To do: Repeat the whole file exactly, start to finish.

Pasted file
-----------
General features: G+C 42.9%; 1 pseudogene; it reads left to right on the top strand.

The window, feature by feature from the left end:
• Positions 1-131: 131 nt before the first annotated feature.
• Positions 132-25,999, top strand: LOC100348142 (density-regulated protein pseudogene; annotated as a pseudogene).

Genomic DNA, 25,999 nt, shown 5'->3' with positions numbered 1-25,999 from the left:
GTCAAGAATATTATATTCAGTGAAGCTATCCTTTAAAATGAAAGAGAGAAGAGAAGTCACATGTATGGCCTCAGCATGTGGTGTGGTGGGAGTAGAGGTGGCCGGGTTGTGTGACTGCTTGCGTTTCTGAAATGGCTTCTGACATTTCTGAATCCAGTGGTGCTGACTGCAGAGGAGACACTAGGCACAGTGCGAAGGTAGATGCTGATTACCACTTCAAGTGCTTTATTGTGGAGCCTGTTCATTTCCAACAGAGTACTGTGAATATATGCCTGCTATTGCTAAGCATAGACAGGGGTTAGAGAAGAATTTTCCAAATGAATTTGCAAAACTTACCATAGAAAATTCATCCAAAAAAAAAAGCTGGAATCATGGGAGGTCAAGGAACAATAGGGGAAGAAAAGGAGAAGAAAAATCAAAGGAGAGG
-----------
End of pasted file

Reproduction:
General features: G+C 42.9%; 1 pseudogene; it reads left to right on the top strand.

The window, feature by feature from the left end:
• Positions 1-131: 131 nt before the first annotated feature.
• Positions 132-25,999, top strand: LOC100348142 (density-regulated protein pseudogene; annotated as a pseudogene).

Genomic DNA, 25,999 nt, shown 5'->3' with positions numbered 1-25,999 from the left:
GTCAAGAATATTATATTCAGTGAAGCTATCCTTTAAAATGAAAGAGAGAAGAGAAGTCACATGTATGGCCTCAGCATGTGGTGTGGTGGGAGTAGAGGTGGCCGGGTTGTGTGACTGCTTGCGTTTCTGAAATGGCTTCTGACATTTCTGAATCCAGTGGTGCTGACTGCAGAGGAGACACTAGGCACAGTGCGAAGGTAGATGCTGATTACCACTTCAAGTGCTTTATTGTGGAGCCTGTTCATTTCCAACAGAGTACTGTGAATATATGCCTGCTATTGCTAAGCATAGACAGGGGTTAGAGAAGAATTTTCCAAATGAATTTGCAAAACTTACCATAGAAAATTCATCCAAAAAAAAAAGCTGGAATCATGGGAGGTCAAGGAACAATAGGGGAAGAAAAGGAGAAGAAAAATCAAAGGAGAGG